Getting started with the Mac App Store

Yesterday the Mac App Store went live with more than 1000 apps already available. Here are a few tips to get you started.

Mac App Store Icon

Download the App Store

The Mac App store is available through Software Update, which you can access through the Apple menu. It actually shows up in the list of available downloads as Mac OS X Update Version 10.6.6. You’ll need to restart after installing it, and then the App Store will show up as a new icon in your Dock.

Different ways to access the App Store

If you would prefer not to have an extra icon in your Dock, it’s fine to just drag it out to remove it like you would for any other application. Then if you still want to access the store, there are a number of alternative ways.

A new item “App Store...” is added to the Apple menu, which gives you quick access no matter what application you are in. This also means you can also set a universal keyboard shortcut for it. Just go to System Preferences, go to the Keyboard section, then click on the “Keyboard Shortcuts” tab. Click the plus (+) button to add a new shortcut, and in the dialog that appears, leave the dropdown menu as “All Applications,” Type “App Store...” as the menu title, and then choose a shortcut.

Mac App Store Shortcut

Alternatively, you can access the App Store just like you would any other application. You can just find it in the Applications folder and double-click it, or use Spotlight (Command-Space is a handy shortcut) or any other application launcher like Alfred.

Fixing Error 100

For many people, everything seems to be working fine until they go to download an app, and then they receive a dreaded error message:

We could not complete your App Store request. An unknown error occurred (100).

Luckily it’s easily fixed. It turns out this is because there is a new set of iTunes Terms and Conditions that you have to “read” and agree to, but the App Store doesn’t give you the opportunity to do this. The best solution I found is the following:

  1. Quit both the Mac App Store and iTunes.
  2. Open iTunes, go to the iOS App Store and download a random free iPhone app.
  3. You should be prompted to agree to the new terms and conditions.
  4. Delete the iPhone app you just downloaded.
  5. Open up the Mac App Store and everything should be fine.

What about applications you already own?

When you download an app through the Mac App Store, the little button next to it changes to “Installed” and the app appears in your purchases section. But what about apps that you already own from before the App Store was around?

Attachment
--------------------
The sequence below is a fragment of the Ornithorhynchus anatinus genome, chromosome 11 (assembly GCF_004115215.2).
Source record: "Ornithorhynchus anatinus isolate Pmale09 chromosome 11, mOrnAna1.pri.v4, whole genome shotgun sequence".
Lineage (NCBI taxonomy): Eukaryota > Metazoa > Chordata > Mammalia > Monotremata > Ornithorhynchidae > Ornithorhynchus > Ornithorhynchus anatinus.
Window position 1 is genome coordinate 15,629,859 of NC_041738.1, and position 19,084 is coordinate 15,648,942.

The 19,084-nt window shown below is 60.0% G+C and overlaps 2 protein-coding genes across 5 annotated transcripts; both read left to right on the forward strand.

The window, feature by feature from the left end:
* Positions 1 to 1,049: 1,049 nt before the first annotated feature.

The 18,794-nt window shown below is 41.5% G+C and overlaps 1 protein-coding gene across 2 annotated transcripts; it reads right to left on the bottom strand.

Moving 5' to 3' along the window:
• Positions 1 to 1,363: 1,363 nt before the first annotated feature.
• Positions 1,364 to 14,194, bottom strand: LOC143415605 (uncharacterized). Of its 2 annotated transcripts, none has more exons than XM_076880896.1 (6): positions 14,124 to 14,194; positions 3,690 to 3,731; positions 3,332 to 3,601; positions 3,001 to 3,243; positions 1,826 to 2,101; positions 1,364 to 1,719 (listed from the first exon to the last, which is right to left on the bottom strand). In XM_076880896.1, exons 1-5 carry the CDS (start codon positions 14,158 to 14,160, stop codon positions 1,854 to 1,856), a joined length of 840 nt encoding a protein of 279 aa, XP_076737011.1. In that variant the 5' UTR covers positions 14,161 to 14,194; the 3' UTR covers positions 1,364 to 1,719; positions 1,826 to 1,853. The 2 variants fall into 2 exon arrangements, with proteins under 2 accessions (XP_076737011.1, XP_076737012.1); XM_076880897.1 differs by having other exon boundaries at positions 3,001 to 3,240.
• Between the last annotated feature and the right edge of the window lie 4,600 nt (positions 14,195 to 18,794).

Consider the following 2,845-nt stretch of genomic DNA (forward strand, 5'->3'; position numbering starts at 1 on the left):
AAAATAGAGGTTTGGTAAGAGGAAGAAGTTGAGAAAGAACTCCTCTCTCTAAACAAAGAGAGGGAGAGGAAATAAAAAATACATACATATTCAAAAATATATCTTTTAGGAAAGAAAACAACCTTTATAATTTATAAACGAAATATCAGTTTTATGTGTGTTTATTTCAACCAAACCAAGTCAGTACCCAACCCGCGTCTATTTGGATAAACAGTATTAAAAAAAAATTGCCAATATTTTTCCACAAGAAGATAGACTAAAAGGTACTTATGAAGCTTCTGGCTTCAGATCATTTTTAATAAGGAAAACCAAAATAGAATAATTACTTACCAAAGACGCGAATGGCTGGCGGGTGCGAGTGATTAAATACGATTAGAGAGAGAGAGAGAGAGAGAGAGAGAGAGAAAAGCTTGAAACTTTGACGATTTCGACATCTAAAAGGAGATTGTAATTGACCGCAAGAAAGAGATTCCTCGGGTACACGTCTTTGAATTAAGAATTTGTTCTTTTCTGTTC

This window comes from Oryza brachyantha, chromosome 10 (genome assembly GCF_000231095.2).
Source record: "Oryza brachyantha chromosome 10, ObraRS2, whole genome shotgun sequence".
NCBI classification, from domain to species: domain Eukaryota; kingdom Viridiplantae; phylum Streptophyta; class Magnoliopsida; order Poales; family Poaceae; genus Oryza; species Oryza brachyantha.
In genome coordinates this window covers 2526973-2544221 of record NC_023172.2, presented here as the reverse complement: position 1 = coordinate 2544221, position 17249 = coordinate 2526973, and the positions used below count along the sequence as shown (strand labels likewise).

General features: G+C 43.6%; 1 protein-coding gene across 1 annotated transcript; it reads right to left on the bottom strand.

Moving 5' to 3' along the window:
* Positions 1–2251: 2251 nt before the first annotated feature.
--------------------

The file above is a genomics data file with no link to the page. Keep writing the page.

It turns out that in general, the App Store recognises that you already have the application, and marks it as “Installed.” However, with some applications (like Pixelmator and Rapidweaver) this doesn’t happen due to the version numbers not matching, and for some this can be fixed by updating the application to the latest version.

Mac App Store Installed

Unfortunately, this turns out to be pretty useless. These applications won’t show up in your purchases list, and you won’t be able to re-download or update them through the App Store at all. Unless you want to pay a second time, this means you will have to continue to update these applications in the same way as before - by checking the developer’s website or by using the application’s “Check for Updates” feature.

Of course for free applications, it’s not too much trouble to just download them again through the App Store. If you want to do this with an application that is listed as “Installed,” you will have to drag it from the Applications folder to the Trash and then restart the Mac App Store before you can download it again.

It’s still only iWork ’09

Don’t be fooled by seeing Pages, Keynote and Numbers being sold as separate applications. So far iWork ’11 still doesn’t exist, and these are just the same 2009 versions of the iWork applications. While this is disappointing, it turns out that iWork is the exception to the rule when it comes to updating previously bought applications through the App Store. If you already own iWork ’09, Pages, Keynote and Numbers should sown up in your purchases section and you should be able to update them through the App Store in future.

Finder now searches the store for unknown file types

It’s always been the case that if you try to open an unrecognised file type, a dialog will appear asking you to choose which application to open it with. A new button has now been added that allows you to search the App Store for the application that opens files with that extension. All it does is open up the App Store and perform a search using “extension:” as a filter. For example, if you were trying to open a Pixelmator file, it would search “extension:pxm” bringing up Pixelmator as the only result.

Mac App Store Search Extension

Get some good deals!

You may have noticed that many applications are much cheaper on the App Store than elsewhere. For example, Apple applications like the iWork and iLife suites and Aperture and much cheaper than the boxed versions. Many third-party applications like Pixelmator and Rapidweaver are also much cheaper. It’s hard to say if these prices are only temporary or are here to stay, so it might be worth taking advantage if this while you have the chance.

The downside to lower prices is that free upgrades are likely to become less common in future, meaning you will probably have to spend a lower amount on each version, rather than a big one-off payment at the start.

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